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Supreme Court allows states to ban affirmative action

The Supreme Court issued a historic ruling today on affirmative action programs, allowing states to restrict their use in university admissions and at other public institutions.

The justices said in a 6-2 ruling Tuesday that Michigan voters are allowed to change their state constitution to ban public institutions such as colleges and universities from taking race into account during the admissions process. The justices overturned a lower court decision in the process.

Justice Anthony Kennedy said nothing in the Constitution or the Supreme Court's case history allows courts to undermine the election results. Kennedy was joined by Chief Justice John Roberts and Justice Samuel Alito in a plurality opinion.

"This case is not about how the debate about racial preferences should be resolved. It is about who may resolve it," Kennedy said. "There is no authority in the Constitution of the United States or in this Court's precedents for the Judiciary to set aside Michigan laws that commit this policy determination to the voters."

Justice Antonin Scalia, joined by Justice Clarence Thomas in a separate opinion, compared the pro-affirmative action arguments in the case to the Plessy v. Ferguson decision from the Jim Crow era.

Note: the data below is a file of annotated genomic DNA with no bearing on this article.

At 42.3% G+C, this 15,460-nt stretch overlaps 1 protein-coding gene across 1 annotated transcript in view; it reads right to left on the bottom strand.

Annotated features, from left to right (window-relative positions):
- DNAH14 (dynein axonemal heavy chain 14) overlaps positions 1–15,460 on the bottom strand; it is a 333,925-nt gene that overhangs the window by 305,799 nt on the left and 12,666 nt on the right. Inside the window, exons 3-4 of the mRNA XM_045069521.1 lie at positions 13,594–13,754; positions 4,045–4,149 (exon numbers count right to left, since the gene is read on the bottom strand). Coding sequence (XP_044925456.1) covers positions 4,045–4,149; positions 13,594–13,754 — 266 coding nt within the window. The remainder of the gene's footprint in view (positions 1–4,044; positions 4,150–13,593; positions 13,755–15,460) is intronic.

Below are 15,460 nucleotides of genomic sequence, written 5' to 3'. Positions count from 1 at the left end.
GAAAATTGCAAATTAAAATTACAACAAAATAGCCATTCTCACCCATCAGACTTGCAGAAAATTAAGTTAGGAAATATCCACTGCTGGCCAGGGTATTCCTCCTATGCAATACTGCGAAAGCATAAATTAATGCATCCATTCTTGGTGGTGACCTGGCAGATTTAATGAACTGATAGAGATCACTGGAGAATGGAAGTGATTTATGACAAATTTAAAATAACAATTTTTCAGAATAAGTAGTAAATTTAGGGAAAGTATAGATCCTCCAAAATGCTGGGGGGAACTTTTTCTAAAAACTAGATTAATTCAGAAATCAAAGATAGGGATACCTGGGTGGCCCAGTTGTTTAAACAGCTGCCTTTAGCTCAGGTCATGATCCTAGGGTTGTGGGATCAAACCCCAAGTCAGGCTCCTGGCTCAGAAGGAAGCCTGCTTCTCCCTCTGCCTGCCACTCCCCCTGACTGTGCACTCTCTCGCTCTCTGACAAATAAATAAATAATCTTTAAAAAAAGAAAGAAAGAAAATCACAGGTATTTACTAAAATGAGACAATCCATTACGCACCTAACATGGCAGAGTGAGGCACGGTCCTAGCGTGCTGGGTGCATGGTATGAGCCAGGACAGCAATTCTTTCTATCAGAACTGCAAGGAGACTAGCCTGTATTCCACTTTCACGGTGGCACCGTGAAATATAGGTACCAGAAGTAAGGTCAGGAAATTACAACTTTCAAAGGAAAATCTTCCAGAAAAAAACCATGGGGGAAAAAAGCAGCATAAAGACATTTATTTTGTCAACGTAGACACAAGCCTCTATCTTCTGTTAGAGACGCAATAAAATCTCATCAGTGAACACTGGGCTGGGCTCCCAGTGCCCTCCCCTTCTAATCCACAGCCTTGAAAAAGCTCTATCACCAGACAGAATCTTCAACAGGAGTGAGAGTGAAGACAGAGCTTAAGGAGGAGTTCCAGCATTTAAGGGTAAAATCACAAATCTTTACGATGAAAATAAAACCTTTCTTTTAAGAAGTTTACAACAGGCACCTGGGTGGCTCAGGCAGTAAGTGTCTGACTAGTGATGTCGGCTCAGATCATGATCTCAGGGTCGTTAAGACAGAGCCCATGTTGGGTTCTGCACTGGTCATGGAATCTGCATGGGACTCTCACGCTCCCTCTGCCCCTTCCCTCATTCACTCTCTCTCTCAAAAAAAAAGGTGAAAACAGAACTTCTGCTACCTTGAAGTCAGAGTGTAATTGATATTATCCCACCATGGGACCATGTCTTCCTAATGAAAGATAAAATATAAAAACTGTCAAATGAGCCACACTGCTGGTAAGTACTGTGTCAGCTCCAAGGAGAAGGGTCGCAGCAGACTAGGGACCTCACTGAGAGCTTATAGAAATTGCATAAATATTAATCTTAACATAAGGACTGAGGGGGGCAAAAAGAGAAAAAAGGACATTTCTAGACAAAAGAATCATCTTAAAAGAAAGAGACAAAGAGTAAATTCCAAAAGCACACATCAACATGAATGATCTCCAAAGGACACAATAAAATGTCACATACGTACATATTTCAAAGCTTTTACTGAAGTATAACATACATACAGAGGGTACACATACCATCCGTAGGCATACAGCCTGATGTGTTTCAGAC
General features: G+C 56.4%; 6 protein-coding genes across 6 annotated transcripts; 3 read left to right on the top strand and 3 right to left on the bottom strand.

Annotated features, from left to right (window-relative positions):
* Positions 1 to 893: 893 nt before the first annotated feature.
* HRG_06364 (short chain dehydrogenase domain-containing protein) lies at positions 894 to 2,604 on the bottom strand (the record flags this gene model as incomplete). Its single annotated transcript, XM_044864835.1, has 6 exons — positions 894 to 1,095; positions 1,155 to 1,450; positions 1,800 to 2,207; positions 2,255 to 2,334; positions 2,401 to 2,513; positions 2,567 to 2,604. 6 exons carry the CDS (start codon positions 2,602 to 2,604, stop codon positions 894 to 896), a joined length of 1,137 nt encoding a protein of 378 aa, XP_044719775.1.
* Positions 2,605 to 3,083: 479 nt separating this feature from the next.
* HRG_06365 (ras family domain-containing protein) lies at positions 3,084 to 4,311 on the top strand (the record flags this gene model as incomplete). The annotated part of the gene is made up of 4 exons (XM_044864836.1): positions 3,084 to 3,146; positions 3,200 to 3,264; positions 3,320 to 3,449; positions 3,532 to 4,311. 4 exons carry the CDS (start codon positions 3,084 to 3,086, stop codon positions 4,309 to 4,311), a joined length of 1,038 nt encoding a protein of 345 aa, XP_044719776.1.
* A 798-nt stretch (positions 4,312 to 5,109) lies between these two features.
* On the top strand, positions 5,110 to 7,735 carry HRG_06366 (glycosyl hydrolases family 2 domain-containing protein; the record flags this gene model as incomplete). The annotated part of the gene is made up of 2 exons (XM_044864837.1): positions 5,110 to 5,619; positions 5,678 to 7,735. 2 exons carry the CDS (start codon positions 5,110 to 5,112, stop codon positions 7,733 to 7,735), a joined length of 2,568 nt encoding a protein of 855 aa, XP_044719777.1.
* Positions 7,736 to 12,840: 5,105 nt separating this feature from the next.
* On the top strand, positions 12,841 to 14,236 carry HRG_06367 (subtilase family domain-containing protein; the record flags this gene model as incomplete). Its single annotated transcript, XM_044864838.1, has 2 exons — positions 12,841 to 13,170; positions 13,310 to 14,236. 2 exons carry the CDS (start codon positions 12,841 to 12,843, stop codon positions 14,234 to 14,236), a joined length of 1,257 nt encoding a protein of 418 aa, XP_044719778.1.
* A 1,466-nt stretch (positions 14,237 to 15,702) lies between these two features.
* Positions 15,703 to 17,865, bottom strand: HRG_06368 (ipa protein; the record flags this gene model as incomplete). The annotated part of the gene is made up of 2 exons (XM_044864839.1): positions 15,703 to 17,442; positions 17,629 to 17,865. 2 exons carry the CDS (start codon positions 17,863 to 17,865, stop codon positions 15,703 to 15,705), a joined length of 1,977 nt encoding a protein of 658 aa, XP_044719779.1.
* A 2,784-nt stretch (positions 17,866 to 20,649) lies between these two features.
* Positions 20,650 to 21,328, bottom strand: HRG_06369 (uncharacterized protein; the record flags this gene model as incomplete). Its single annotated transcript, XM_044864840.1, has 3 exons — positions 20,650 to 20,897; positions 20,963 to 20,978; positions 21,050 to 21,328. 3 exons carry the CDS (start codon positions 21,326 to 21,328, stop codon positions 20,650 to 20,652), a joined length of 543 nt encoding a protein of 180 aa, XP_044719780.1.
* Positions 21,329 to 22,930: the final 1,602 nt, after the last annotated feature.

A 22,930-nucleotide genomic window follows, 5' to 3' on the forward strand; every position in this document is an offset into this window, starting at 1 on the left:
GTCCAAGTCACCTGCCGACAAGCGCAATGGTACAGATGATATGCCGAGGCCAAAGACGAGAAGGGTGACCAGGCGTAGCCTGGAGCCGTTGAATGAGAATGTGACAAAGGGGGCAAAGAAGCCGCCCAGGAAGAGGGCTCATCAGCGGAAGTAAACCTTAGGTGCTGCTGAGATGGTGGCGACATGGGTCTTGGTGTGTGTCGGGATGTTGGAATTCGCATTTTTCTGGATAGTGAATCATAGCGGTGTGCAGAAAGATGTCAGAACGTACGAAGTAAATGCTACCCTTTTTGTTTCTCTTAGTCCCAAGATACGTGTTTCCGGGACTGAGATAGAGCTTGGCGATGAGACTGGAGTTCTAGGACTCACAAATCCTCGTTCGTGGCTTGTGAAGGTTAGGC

"As Justice Harlan observed over a century ago, "[o]ur Constitution is color-blind, and neither knows nor tolerates classes among citizens," Scalia said. "The people of Michigan wish the same for their governing charter."

Justice Sonia Sotomayor read her dissent aloud in the courtroom Tuesday. Justice Ruth Bader Ginsburg sided with Sotomayor in dissent. Justice Elena Kagan didn't take part in the case because of her past role as solicitor general.

"To know the history of our Nation is to understand its long and lamentable record of stymieing the right of racial minorities to participate in the political process," said Sotomayor. "The Constitution does not protect racial minorities from political defeat. But neither does it give the majority free rein to erect selective barriers against racial minorities."

The decision will effectively allow as many as eight states to pursue affirmative action bans, but it doesn't force 42 other states to eliminate pro-affirmative action policies.

The Schuette case was about a challenge to Proposal 2, an amendment to the Michigan Constitution that voters approved in 2006 banning affirmative action in the state. The question in Schuette was whether the state of Michigan violated the 14th Amendment's Equal Protection Clause when it amended its state constitution to ban affirmative action programs in its universities and in the public sector.

The Schuette case gave the Court the opportunity to examine affirmative action in a very different way than it had in the Fisher case decided last June and in the Court's best-known affirmative action decisions—including its seminal 1978 decision in Regents of the University of California v. Bakke (which first approved the use of affirmative action to achieve diversity in higher education) and its 2003 case Grutter v. Bollinger (which upheld the University of Michigan Law School's affirmative action policies).

Last term, Justice Anthony Kennedy's decision in Fisher sent the case back to the Fifth Circuit Court of Appeals, which the Supreme Court held had not properly applied the strict scrutiny standard of review to the University of Texas's affirmative action program.

Scott Bomboy is the editor in chief of the National Constitution Center.